Skip to main content

Viewing the Past Clearly

July 21, 2021

The “horrible” and highly public death of George Floyd more than a year ago in Minneapolis, Minn., could be viewed as “the first modern-day lynching,” said Danjuma Gibson, professor of pastoral care at Calvin Theological Seminary, in a webinar address on Wednesday, July 14.

Not long after a police officer knelt on Floyd’s neck for more than nine minutes, several other concerning incidents took place across the United States. People brandishing assault weapons were televised protesting at  the Michigan capitol building in Lansing, for example. Soon afterward a plot to kidnap Michigan governor Gretchen Whitmer was uncovered, and then later, on January 6, 2021, hundreds of highly armed protesters including white nationalists stormed the U.S. Capitol in Washington, D.C.

All of this has been deeply troubling and has reminded Gibson that the fight for civil rights and equity among people is far from over in the United States.

“We are once again experiencing a reckoning of race, which makes us ask, ‘Have we made as much progress as we thought?’” Gibson said in a webinar titled “Everyday Faith: Possibilities, Limits, and Callings.”

Presented by the Calvin Institute of Christian Worship, these webinars include an earlier talk by Gibson as well as a talk on July 22 by Anglican priest Tish Harrison Warren, who will discuss how prayer practices form and sustain us during times of great suffering and grief.

In addition, on Friday, Aug. 6, worship leader Jeremy Begbee will discuss how music and words can enhance Christian worship.

Meanwhile, people are invited to apply now for an August 2021 online facilitator-led cohort in which participants reflect on their cultural context and develop context-specific ways of promoting cross-cultural learning and faithful antiracism initiatives. Presented by Christina Edmonson, dean of intercultural development at Calvin University, the cohort will meet on Monday, Aug. 2 and Tuesday, Aug. 31.

In his talk, Gibson discussed spiritual autobiographies and looking through the eyes of some of the “Titans” of African American history, such as Frederick Douglass, Ida B. Wells, Fanny Lou Hamer, and Martin Luther King, Jr. Gibson’s focus on these leaders emphasized humanizing them in order to help people today gain a better understanding of them and the personal challenges and struggles they faced.

“I would like to demythologize these leaders,” said Gibson. “We can idealize them, and that can be healthy; it can help us grow.”

But if taken too far, he explained, holding up these figures as people who did things most people are unable to do can hurt. Believing that these figures led perfect lives — and were all good — is off track. Doing that can obscure thoughts and feelings about working toward bringing justice in our world today.

“When an idea (or myth) can be ruptured, we are found to turn inward and ask, ‘How can I do the work today?’” said Gibson.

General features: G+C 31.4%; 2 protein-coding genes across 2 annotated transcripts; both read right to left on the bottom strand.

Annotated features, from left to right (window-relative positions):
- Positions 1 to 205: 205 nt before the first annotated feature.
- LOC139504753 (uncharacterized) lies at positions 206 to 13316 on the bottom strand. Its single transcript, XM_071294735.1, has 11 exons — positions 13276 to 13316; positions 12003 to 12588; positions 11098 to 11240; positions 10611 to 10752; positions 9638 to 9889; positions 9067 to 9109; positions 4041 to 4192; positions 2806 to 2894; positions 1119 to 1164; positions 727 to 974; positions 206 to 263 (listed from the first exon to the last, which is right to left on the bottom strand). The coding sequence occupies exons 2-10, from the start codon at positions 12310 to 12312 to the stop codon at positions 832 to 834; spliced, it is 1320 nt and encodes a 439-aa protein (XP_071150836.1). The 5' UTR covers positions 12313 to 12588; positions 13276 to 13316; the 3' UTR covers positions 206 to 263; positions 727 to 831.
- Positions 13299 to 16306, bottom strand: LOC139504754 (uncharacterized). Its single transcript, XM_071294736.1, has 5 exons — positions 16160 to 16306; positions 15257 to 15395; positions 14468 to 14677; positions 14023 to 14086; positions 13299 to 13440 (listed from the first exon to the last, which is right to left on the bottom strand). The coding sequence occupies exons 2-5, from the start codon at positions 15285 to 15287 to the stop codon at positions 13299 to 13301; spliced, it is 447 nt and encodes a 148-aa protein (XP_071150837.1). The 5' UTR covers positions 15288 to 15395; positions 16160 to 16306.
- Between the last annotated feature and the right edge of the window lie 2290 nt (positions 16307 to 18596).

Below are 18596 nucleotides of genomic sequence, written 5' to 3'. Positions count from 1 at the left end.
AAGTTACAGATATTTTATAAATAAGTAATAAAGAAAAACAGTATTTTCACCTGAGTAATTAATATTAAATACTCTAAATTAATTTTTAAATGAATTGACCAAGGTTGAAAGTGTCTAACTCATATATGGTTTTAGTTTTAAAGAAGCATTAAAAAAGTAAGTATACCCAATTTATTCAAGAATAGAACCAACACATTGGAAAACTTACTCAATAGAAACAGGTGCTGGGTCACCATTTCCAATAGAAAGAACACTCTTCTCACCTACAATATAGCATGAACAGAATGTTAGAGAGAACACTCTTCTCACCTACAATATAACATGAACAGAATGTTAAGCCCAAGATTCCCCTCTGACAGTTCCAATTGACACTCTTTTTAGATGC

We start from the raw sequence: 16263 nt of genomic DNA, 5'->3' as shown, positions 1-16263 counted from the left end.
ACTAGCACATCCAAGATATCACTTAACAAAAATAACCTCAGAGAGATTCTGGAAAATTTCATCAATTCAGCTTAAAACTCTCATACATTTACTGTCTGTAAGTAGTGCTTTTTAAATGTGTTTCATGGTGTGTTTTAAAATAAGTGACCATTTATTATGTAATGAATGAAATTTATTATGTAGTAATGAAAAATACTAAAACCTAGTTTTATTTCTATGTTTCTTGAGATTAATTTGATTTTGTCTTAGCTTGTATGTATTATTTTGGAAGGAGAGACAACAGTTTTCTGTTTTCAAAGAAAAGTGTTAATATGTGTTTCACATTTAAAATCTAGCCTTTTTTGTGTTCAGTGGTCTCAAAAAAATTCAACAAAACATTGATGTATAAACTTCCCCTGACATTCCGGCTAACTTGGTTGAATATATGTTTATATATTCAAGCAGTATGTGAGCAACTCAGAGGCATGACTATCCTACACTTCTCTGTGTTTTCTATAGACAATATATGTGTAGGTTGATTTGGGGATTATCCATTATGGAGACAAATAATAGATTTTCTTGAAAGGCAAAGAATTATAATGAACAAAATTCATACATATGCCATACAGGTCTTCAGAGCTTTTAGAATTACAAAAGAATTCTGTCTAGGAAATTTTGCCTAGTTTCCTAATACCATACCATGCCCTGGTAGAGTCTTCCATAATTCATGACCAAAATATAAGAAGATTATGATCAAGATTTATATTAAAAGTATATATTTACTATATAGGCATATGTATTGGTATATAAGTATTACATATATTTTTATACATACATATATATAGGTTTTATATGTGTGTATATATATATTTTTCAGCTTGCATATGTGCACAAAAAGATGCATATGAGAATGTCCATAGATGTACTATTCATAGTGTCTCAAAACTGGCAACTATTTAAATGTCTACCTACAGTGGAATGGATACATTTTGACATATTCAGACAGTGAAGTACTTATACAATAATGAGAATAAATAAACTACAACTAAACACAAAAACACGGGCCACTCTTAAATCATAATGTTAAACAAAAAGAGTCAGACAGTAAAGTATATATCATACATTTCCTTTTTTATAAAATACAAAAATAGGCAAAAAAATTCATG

Gibson kicked off this series in early June with a talk introducing the subject of trying to look clearly at the strengths and weaknesses and the tragedies and triumphs of “Titans” of the faith.

 In part 2 of this talk on Wednesday, July 14, he continued, saying, “These ‘Titans’ were people of faith, but they were not heroes. Like us, they had fears, but they responded to the call [of rooting out racism] . . . and how can we do that today?”

Gibson is the author of the book Frederick Douglass, A Psychobiography: Rethinking Subjectivity in the Western Experiment of Democracy. It is an investigation into the formation of Douglass’ psychological and religious identity in the context of trauma and slavery. Douglass ended up writing three autobiographies, apparently because he saw that he was changing over the years and wanted to record these changes.

Instead of looking at Douglass as the perfect hero, said Gibson, we should work to “lessen the need for heroes and lessen the tension to divide the world between all good and all bad. How do we understand that something can be both good and bad at the same time?”

Now gathering information for a book on how the “Titans” lived like many of us while at the same time accomplishing much, Gibson finds two worlds, the world in which these “Titans” lived and the ways in which they fought for racial justice. Then there is another world: the one in which we live and how, by viewing the past more  clearly, we can better move forward in our own lives, he said.

“When you look at this literature, you can see through the eyes of the ‘other’ and how they responded to their social and political context. You can learn from how they talked about God,” said Gibson.

In addition, he said, if you are triggered and feel some inner turmoil or other difficult emotions in reading these autobiographies, more often than not the author of the autobiography was feeling that too.

Addressing people today, Gibson asked, “What will history say about our work? What are the things we seem to think are so right and yet may be seen to be so wrong and hurt a lot of people?”

Ending his presentation, Gibson asked further: “How do I ask the right questions now? What will history reveal about [today’s] societies and systems and ways of thinking? How do we grapple with that?”